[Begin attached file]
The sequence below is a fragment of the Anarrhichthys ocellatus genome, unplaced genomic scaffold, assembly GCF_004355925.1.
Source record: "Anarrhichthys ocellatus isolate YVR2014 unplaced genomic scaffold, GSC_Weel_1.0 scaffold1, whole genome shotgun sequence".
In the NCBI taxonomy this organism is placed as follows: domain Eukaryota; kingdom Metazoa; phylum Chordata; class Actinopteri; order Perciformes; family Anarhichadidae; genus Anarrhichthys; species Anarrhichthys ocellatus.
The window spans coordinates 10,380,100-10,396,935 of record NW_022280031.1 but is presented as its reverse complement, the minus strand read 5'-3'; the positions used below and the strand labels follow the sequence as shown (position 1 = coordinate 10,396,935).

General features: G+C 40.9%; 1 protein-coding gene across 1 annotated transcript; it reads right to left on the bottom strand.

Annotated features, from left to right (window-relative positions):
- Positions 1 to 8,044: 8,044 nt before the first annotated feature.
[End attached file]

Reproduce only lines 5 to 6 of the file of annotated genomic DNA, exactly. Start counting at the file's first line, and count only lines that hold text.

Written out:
General features: G+C 40.9%; 1 protein-coding gene across 1 annotated transcript; it reads right to left on the bottom strand.

Annotated features, from left to right (window-relative positions):